SAN ANTONIO – Giant apple snails are an invasive species to Texas and officials with Texas Parks and Wildlife are now asking anyone who sees one of these snails, or their pink egg clusters, to report it.
The snails have been found in numerous bodies of water, especially in the Houston area, and have also been found previously in the San Antonio River as recently as January.
Apple snails are native to South America, can grow up to six inches and out-compete the snails that are native to Texas, according to a previous KSAT report.
The snails, which wreak havoc on aquatic vegetation, also “carry a rat lungworm parasite that can infect humans, causing a type of meningitis,” according to a Facebook post from Texas Parks and Wildlife. The parasite has yet to be found in Texas.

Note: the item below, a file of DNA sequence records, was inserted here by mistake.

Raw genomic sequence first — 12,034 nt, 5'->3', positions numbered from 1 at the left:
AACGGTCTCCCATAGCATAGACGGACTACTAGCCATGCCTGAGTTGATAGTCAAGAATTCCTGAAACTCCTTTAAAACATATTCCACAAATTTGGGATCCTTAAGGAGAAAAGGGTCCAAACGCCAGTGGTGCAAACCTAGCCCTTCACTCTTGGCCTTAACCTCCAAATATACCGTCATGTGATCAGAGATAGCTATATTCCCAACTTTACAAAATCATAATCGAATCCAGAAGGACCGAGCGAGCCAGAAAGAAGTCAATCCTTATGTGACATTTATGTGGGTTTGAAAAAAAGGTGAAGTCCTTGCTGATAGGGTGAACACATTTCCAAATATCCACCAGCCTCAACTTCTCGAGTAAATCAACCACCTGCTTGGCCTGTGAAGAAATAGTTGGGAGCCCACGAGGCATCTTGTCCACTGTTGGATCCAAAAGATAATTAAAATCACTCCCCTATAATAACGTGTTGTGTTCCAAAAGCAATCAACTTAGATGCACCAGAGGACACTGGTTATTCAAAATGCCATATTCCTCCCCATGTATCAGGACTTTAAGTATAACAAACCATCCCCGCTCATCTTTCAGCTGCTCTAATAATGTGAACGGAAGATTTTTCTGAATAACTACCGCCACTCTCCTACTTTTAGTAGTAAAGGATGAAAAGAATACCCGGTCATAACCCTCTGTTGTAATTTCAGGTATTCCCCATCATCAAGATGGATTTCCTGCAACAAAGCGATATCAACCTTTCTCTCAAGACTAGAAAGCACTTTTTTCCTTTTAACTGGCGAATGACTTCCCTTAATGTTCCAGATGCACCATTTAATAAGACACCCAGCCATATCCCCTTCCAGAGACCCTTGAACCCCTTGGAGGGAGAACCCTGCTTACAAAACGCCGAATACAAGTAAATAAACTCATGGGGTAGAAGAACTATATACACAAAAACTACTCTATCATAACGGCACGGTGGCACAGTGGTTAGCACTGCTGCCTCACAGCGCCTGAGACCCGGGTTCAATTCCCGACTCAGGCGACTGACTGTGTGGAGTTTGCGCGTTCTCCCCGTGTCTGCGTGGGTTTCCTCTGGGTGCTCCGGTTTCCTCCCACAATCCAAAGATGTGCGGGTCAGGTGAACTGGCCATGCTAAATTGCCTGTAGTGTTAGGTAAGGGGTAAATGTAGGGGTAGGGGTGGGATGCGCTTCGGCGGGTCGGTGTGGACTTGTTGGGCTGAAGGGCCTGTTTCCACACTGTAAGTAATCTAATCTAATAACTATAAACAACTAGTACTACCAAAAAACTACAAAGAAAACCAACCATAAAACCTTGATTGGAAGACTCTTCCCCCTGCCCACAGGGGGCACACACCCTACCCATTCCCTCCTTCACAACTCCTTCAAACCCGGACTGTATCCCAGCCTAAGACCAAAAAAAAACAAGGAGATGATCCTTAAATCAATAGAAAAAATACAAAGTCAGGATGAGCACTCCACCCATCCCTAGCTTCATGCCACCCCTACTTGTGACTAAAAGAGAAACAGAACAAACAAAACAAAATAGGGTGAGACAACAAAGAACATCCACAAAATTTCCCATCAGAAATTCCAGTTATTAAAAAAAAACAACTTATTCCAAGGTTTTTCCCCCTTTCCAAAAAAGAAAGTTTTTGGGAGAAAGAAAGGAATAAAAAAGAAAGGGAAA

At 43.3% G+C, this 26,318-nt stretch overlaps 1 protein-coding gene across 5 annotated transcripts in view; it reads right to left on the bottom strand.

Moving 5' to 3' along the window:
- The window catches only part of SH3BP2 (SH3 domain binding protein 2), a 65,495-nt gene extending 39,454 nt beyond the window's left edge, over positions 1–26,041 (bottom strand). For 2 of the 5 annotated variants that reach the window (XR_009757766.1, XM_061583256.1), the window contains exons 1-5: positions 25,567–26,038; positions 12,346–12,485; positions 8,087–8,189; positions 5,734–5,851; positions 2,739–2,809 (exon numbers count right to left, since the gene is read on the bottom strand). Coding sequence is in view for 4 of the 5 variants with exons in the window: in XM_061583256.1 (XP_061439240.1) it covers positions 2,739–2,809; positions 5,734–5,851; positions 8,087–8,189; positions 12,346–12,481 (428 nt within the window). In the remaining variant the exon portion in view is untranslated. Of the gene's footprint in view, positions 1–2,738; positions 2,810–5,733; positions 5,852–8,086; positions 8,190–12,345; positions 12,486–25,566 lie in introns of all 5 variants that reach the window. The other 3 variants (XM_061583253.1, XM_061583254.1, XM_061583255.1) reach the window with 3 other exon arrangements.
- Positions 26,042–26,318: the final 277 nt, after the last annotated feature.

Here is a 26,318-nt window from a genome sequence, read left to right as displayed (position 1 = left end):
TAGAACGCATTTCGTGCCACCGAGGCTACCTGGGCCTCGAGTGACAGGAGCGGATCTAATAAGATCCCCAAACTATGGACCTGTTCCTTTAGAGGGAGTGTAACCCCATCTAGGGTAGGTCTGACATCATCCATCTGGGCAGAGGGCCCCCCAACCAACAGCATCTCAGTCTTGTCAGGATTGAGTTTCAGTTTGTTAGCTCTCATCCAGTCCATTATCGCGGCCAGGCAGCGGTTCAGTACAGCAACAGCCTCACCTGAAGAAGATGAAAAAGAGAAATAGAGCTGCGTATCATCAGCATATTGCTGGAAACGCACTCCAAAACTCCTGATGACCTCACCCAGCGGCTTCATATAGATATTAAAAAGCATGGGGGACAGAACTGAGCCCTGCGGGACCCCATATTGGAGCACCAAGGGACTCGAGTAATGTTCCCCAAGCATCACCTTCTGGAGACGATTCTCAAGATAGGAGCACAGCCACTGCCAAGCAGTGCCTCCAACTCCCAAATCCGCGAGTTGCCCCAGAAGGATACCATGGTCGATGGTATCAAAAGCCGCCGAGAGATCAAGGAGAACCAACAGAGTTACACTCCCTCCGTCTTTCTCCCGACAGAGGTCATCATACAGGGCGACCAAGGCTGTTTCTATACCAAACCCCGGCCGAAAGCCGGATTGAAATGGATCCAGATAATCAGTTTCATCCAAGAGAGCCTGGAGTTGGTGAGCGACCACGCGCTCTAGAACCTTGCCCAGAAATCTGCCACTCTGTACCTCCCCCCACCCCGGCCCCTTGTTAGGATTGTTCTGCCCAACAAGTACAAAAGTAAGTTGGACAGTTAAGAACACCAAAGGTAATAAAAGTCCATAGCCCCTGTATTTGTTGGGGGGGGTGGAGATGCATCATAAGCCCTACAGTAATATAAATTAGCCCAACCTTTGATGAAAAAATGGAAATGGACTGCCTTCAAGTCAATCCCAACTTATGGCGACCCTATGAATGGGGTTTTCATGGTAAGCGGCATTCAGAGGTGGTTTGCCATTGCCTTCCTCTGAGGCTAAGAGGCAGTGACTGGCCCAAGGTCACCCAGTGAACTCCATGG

If anyone sees an apple snail or their pink egg clusters, TPWD officials are asking that you please take a photo and send it to firstname.lastname@example.org.
“These snails are one of many species that may have been spread as the result of flooding associated with Hurricane Harvey in late summer of 2017,” according to TexasInvasives.org.
See video of what was found during the River Walk draining in January below: